Breast Cancer: Early Detection Increases Survival Rate
Breast cancer is the most common disease for Thai women, and its trend is continually increasing. So, undoubtedly breast cancer screening is too important to be neglected. The earlier it is detected, the better the survival ratewill be.
Data from National Cancer Institute, Department of Medical Services, Ministry of Health show that breast cancer is the most common cancer in Thai women. There are 49 new cases while 13 patients die of breast cancer every day.
Who Should Be Screened, Even Without Any Symptom?
Everybody has more or less a chance of being afflicted by breast cancer, to a certain degree; but it is more so in women than men. Hence, women aged 40 and older should undergo Mammogram screening every year, even without any exhibited symptom.
Thai women generally have tighter breast tissues than their European and American counterparts. This means a white spot of cancer may be obscured by similar shade tissues. Therefore, it is recommended to combine the Mammogram with ultrasound check as early detection measures.
However, Department of Medical Services suggests that women withhigh risk of breast cancer should start early screening as follows:
Pre-Symptomatic Breast Cancer Screening Tests
- Women in General
- Mammogram screening annually starting from the age of 40. If the breast tissues are tight, the screening should be combined with ultrasound check.
- Women in High–Risk Category
- Mammogram screening annually from the age of 30. As in the general group, if the breast tissues are tight, the screening should be combined with ultrasound check also.
- Begin breast MRI screening annually from the age of 25. If MRI cannot be performed, intravenous angiography or breast ultrasoundcan be applied as a substitute.
Breast cancer screening methods can vary depending on each individual. It is recommended, though, to follow the advice of a specialist.
How Do We Know Whether We Have A High Risk or Not?
National Comprehensive Cancer Network® (NCCN®), an international cancer network that is well-recognized worldwide, has suggested breast cancer assessment guidelines for people aged 25 and older. There are many of suchassessment programs, but the most popular one is Gail Model which estimates the risk of developing breast cancer within the next 5 years and until the age of 90. This assessment is calculated based on a person’s and her family’s history and is enumerated for ease of understanding.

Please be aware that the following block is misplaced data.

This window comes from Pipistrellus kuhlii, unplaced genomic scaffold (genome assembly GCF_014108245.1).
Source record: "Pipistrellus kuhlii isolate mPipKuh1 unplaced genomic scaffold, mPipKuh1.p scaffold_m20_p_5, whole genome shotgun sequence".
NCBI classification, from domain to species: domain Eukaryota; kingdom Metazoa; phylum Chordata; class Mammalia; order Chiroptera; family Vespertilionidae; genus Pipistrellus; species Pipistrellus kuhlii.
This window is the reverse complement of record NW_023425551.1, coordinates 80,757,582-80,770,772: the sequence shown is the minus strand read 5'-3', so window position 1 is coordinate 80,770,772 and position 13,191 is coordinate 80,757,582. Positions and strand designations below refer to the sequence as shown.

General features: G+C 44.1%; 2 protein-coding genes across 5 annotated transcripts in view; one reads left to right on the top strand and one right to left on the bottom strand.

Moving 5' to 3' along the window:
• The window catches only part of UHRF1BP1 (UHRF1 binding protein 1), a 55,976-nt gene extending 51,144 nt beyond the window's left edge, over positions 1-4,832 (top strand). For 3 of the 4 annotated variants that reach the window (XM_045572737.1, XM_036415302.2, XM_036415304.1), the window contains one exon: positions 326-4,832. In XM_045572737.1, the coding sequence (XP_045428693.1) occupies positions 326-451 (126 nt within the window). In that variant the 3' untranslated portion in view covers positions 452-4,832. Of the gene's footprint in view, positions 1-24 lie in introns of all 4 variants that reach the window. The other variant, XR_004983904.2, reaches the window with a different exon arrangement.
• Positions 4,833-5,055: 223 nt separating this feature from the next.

Moreover, there are other factors that can increase the risks of breast cancer. These can be summarized as follows:
Who Has A High Risk of Breast Cancer?
- People who have genetic breast cancer, ovarian cancer, pancreatic cancer or other related cancers in the family such as BRCA Gene Mutation.
- People who have already had abnormal proliferation of certain breast tissues from biopsy or surgery in the breast.
- People who had chest radiotherapy when they were 10-30 years old.
- People who have over 20% risk of breast cancer for the rest of their lives.
- People who have higher risk of developing invasive breast cancer within 5 years according to Gail Model.
In any case, people who know that they have a high risk of breast cancer should self-monitor for early detection and prompt treatment.
Can Men or Transgenders Have Breast Cancer?
Everyone can have breast cancer. 1 in 100 male cancer patients has breast cancer. It is recommended that you routinely check any abnormal change in your breast, rather than undergoing screening when there is no symptom. Only when you notice any anomaly, should you promptly consult a specialist.
Early Detection Increases Survival Rate
The best result for breast cancer treatment is to treat it before the symptoms becomes noticeable. 95% of early–stage cancers can be cured. Therefore, specialists recommend women undergo mammogram screeningregularly, even without any symptom, as everyone can be afflicted by breast cancer.
Source: Dr. Saranya Ngamrassamiwong,
Radiologist, Wattanosoth Cancer Hospital
For more information, please contact:
Wattanosoth Cancer Hospital
Tel. 0 2310 3000 or 1719
Email : [email protected]